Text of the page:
• Sharp scissors
  • Pen or pencil

Step 2: Attach the Dowel

Mark the center of the dowel as a guide, and use the hot glue gun to attach the dowel on top of the craft stick. The dowel should be about 3/5th back from one end of the craft stick. 

You want to be sure the dowel is square with the craft stick. I like to use the corner of a table to hold the two pieces of wood at 90 degrees while the hot glue is drying.

Step 3: Attach the Bearings

Next place one bearing flat on its side. Hold the craft stick and dowel so that one end of the dowel is directly over the hole in the bearing. Being careful not to apply any pressure to the craft stick, push down firmly on the other end of the dowel until it is inserted fully into the bearing. 

The end of the dowel should be flush with the surface of the side of the bearing, as shown in the picture below.

Now repeat the process with the other bearing, so that you have one bearing on each side of the dowel. While you insert the second bearing, be careful to press down on the top of the dowel, rather than on the edges of the first bearing, or you might wind up with the dowel inserted too far into the first bearing.

Also be sure that the bearings are mounted at 90 degrees to the dowel. Congratulations, you now have a ‘rolling chassis’ for your SpurtBot.

Step 4: Attach the Motors

The motors need to be positioned carefully. Before you mount your motors, keep the following things in mind.
  • The motor shafts need to be parallel to the rolling surface of the bearings. In other words, the motor shafts should be at 90 degrees to the craft stick and parallel to the dowel.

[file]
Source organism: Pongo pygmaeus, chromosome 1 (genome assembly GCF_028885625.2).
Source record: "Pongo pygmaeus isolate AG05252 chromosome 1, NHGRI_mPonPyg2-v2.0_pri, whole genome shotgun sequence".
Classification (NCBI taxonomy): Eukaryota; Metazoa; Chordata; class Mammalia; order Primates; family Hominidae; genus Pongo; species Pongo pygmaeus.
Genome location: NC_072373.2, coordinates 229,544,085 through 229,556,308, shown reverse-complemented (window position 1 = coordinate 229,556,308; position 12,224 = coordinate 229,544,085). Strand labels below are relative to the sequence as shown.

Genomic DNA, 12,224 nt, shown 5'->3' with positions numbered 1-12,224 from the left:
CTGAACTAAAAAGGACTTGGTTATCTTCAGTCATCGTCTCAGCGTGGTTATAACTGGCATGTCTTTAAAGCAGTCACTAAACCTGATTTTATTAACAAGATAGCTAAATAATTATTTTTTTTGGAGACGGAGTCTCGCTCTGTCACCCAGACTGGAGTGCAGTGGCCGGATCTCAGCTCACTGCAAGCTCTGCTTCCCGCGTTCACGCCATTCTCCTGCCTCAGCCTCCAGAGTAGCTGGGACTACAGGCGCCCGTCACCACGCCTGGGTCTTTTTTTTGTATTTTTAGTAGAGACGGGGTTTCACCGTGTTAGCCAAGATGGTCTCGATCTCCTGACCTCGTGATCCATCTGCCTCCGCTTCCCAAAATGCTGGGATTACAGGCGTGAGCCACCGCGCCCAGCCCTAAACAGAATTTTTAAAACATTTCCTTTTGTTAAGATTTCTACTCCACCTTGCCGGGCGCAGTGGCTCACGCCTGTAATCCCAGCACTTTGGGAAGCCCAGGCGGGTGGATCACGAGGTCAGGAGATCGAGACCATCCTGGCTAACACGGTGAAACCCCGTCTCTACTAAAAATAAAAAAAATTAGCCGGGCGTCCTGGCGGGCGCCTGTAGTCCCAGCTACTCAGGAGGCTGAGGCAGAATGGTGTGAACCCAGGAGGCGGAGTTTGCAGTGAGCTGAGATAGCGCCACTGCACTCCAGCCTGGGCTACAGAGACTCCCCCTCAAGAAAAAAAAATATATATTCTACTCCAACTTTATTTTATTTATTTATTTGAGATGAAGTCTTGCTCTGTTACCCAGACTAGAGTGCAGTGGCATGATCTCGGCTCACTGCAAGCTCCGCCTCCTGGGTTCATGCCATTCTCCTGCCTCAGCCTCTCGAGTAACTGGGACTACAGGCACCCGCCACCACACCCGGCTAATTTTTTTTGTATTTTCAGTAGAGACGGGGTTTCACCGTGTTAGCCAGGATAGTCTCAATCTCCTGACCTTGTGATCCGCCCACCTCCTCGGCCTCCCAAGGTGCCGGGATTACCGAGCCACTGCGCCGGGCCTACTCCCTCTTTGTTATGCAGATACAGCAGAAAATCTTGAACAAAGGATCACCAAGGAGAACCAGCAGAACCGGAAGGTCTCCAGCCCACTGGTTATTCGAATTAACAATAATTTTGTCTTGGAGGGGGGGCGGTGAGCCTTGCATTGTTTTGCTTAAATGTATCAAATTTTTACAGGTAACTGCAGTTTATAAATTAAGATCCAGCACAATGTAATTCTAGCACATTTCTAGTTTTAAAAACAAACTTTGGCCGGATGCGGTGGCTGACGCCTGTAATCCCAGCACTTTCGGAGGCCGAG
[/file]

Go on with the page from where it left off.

• You don’t want too much space between the motor shaft and the bearing, because it will add too much tension to the wheel when the bands are installed.
  • To keep tension roughly equal on both bearings, you want both motors positioned the same distance from the bearings.
  • I generally place the motors directly against the wooden dowel, which sets the distance right for the band tension and keeps the motor shafts parallel to the dowel.
  • The shaft of the right motor should be positioned directly behind the right bearing. The shaft of the left motor should be positioned directly in front of the left bearing.
  • The shaft should overlap both sides of the bearing a little bit, so the tension bands will stay on the wheels.
OK, time to glue the motors on! Don’t sweat the points above too much. If you mess it up, hot glue is easy to remove and you can try again.

Start with the right motor, which will be mounted to the rear of the dowel. Position the motor and get a good feel for where it will go, noting the points above. Once you are ready, place a generous amount of hot glue on the craft stick and the dowel on the side the motor will touch.

CAUTION: Hot glue is, well… HOT. It will stick to your skin and burn you. The end of the hot glue gun is very hot. Don’t touch it, and don’t let it touch anything that can burn.
 

Pull the hot glue gun away quickly, and place it safely on the table. Working quickly, grab the right motor and place it on the SpurtBot. You will have a few moments as the glue hardens, so check that the shaft is positioned as you want it. Then hold it still for a minute while the glue dries.

After the glue is dry, you can break off the little annoying threads of hot glue that inevitably happen.

If you are happy with the way your right motor was mounted, repeat the procedure with the left motor. Remember that the left motor will be mounted in front of the dowel, with the shaft facing the left side of the robot.

Step 5: Attach the Breadboard

Peel the backing off the adhesive tape on the back of the solderless breadboard, and attach it to the SpurtBot chassis directly in front of the left-front motor.

This should be the side of the craft stick that is longer, as shown in the picture below.

Note that the breadboard should be attached so that the widest side rests against the front motor. Make sure your breadboard is centered on the craft stick, so the weight will be balanced.